ANTANANARIVO, Madagascar – Completely disregarding his prepared text while meeting a group of cloistered nuns, Pope Francis warned the sisters against the “educated devils,” who come in disguise as a “noble, educated person, so often as a spiritual father.”
“Always transparency!” Francis told the sisters on Saturday, urging them to speak up if anyone wants to “disturb their tranquility,” including if that someone is their spiritual director.
“Please, dear sisters, if you hear of something strange happening, tell someone immediately. Immediately,” Pope Francis said, urging the sisters not to remain quiet when there’s something that takes away their peace.
The “tempter” doesn’t want to be discovered, Francis said, and for this reason, tries to dissuade those he’s tempting- or hurting- from speaking up to their prioress or to other religious sisters.
Francis’s words came on Saturday during the first full day of his Sept. 6-10 visit to Madagascar, the world’s fourth largest island. They were delivered during a homily at the Midmorning Prayer Monastery of the Discalced Carmelites in Antananarivo.
Present in the monastery were some 100 contemplative sisters from various convents around the country. Outside the small chapel, there were also some 70 novices. The Discalced Carmelites arrived in Antananarivo in 1927, but the first stone for the monastery wasn’t set until 1937. The community Francis visited has 13 sisters with perpetual vows, three professed, a novice and a postulant.
Most of his improvised remarks centered around the story of St. Therese of Lisieux, whom he described as a “faithful friend,” who now accompanies “an old man” much like when she was young and accompanied an old sister who was in the same convent as her.
The pope said that the saint helps him “make peace,” and that sometimes he’s a bit “neurotic” and dismisses her, or that sometimes the “pain” won’t let him hear her, but she’s insistent.
“I didn’t want to talk about theories,” he told the cloistered nuns, explaining why he didn’t give any theological insight and instead shared his personal experience with them, about the faithful friend, to remind them what a saint is capable of accomplishing.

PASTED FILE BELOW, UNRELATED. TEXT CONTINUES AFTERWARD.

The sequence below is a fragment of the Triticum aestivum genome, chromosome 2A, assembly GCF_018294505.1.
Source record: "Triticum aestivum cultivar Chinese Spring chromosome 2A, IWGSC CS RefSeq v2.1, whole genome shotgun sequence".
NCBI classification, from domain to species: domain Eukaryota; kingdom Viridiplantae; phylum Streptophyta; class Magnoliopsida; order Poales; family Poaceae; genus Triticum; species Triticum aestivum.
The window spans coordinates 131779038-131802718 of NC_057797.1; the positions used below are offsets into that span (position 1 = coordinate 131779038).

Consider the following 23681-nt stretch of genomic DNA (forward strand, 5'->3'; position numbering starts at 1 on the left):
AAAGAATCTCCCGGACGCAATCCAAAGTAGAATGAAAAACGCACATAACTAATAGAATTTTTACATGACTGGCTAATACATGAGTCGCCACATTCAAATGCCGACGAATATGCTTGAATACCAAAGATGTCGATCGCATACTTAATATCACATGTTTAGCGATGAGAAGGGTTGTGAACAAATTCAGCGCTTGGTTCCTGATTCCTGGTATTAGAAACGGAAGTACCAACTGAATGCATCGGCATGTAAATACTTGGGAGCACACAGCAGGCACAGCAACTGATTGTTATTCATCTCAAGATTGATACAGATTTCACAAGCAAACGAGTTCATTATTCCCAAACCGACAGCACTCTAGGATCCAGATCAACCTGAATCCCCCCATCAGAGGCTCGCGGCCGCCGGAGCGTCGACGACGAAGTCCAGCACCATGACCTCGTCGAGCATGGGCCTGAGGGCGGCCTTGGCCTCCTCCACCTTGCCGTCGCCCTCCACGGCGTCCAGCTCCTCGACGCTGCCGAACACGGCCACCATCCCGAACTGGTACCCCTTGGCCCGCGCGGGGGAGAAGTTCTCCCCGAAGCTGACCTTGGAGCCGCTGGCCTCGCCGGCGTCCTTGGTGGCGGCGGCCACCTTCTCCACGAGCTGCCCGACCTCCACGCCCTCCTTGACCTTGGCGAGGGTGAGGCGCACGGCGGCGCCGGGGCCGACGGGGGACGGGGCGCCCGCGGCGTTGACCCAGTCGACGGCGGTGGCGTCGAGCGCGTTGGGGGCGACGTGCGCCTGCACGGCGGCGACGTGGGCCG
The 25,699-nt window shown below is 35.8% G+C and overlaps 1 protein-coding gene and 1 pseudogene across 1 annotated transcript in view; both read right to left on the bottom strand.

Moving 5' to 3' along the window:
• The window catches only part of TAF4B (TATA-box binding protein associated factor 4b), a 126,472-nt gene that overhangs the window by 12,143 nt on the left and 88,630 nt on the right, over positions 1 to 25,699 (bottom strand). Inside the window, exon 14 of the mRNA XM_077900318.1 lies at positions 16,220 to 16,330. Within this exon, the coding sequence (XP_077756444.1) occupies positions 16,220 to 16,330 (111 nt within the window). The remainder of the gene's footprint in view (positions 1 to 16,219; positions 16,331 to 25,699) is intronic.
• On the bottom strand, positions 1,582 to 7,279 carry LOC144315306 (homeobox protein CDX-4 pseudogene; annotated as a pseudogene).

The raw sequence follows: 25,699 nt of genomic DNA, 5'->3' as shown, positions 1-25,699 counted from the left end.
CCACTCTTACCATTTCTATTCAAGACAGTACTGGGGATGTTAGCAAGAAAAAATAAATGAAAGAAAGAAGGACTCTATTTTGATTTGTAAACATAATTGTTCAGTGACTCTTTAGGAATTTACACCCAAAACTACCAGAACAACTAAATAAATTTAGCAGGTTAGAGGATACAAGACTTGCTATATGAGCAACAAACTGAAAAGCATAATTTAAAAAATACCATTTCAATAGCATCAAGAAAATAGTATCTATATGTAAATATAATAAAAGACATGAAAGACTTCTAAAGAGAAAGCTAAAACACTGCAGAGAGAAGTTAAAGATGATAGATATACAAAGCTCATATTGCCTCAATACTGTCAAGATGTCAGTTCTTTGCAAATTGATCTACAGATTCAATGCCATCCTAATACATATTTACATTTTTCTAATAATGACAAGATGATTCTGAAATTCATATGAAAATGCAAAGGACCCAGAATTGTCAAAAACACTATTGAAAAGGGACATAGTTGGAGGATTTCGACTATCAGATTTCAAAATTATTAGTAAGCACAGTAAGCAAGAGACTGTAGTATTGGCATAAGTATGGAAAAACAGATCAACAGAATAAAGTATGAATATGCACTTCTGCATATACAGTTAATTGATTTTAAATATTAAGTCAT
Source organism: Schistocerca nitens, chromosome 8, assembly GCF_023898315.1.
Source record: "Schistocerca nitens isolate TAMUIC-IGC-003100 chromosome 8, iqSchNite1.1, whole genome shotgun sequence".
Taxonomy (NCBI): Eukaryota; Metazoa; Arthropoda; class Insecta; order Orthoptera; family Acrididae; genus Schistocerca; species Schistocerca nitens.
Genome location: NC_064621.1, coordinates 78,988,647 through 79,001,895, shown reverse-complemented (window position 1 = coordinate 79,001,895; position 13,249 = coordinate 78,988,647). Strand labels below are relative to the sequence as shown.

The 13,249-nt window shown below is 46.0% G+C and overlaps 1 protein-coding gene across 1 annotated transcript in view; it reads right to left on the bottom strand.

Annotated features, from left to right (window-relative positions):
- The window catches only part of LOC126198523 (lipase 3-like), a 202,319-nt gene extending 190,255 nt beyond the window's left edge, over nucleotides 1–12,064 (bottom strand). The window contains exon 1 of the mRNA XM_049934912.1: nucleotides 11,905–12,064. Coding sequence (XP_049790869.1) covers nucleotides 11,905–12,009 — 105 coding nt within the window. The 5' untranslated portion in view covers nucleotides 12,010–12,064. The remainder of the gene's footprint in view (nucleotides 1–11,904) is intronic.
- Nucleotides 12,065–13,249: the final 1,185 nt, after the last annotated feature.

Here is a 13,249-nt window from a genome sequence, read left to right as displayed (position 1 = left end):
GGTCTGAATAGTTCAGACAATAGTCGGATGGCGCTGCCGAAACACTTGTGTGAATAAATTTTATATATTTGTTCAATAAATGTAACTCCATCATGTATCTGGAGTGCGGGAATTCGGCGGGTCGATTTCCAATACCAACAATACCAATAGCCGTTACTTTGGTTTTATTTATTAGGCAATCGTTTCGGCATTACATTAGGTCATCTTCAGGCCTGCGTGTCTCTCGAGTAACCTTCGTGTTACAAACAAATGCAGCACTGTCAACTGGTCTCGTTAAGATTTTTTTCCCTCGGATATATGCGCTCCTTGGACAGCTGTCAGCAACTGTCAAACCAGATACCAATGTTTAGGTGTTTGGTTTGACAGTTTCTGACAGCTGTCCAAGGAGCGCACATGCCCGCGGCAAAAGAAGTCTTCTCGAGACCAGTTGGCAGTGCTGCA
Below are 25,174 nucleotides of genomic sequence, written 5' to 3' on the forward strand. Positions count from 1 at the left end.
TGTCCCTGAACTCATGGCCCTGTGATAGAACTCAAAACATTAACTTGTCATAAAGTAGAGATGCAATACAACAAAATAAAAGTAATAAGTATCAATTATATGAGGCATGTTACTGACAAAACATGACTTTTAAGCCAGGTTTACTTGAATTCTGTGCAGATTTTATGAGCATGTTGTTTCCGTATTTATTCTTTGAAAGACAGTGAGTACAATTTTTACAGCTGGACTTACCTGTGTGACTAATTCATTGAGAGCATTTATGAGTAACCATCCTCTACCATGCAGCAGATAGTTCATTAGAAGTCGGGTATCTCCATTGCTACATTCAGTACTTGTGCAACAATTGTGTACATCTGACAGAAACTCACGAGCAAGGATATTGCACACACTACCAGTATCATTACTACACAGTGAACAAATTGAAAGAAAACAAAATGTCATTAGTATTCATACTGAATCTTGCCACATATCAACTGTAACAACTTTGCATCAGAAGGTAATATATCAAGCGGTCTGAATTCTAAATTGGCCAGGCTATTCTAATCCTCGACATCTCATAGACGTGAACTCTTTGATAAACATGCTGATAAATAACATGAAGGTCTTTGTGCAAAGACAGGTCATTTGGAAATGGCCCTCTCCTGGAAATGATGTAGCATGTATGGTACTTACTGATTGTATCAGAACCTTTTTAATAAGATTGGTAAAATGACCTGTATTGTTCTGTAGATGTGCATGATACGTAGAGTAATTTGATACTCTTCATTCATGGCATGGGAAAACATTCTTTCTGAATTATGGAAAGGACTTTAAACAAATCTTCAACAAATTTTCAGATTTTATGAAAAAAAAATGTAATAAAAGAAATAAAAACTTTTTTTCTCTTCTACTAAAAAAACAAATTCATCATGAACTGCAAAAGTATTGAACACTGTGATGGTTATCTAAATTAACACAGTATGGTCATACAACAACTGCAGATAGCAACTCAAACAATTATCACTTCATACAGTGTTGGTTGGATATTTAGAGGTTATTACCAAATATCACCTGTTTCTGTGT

He went on to tell the story of St. Therese as a young sister trying to help an elderly nun who could barely walk and who didn’t want help. Regardless, the young, smiling nun always accompanied the elderly one, he said.
The story, he told them, is a reflection of the spirit with which one leads community life, trying to be charitable in the small and the big things, and also being obedient, fulfilling the request she’d been given of helping the ailing sister.
Francis also told the religious that St. Therese’s obedience came from making “small steps” that might have seemed like nothing, but they “attract, they ‘enslave’ God, small threats that ‘imprison’ God,” keeping “him among us.”
The devil creeps in when nuns think that they have to become a prioress or capitular to change things. But if they want to change more than the monastery or religious life, if they want to change the world, they have to begin with these “small acts of love, of self-denial,” as these small steps, “imprison God,” keeping him close.
The pope also urged the religious sisters to fight the sprit of “worldliness.” He spoke of the devil who he said can take many hidden forms. Francis said, they should “close the door and think of small gestures of love. These save the world.”
“Maybe the day you entered the convent, the devil remained sad at the door,” he said. “Then he sought advice from a wiser devil, a more cunning one … who probably said, ‘be patient, wait, wait.’ This is a common way of proceeding for the devil.”
When the devil leaves a soul free, Francis said, he might leave for a while, but then wants to come back. Often he does in the form of “educated devils.”
He told the sisters not to let the devil into their hearts. Instead speak with the prioress, the superior or a sister.
In the case of St. Therese, the pope said, she too struggled with the devil, particularly at the hour of her death, during the darkness of the last days of her life. She thought she had lost her faith, but called on her sisters to throw holy water on the bed and lit holy candles.
“The fight at the monastery is until the end. It’s cruel, but beautiful. Don’t lose peace,” Francis said.
After his visit with the religious, Francis will head back to the papal embassy where he’s staying while in Madagascar. During the afternoon, he is set to address the country’s bishops, and later in the day lead a prayer vigil with the youth.
On Sunday, the pope will say Mass and then spend a good portion of his day in Akamasoa, the “city of friendship,” built by Argentine missionary priest Pedro Opeka, who’s been in Madagascar for the past 50 years.
Akamasoa is home to over 25,000 people who built homes under the guidance of Opeka, using stones they procured at a local quarry where many work today for a dollar a day.
Follow Inés San Martín on Twitter: @inesanma
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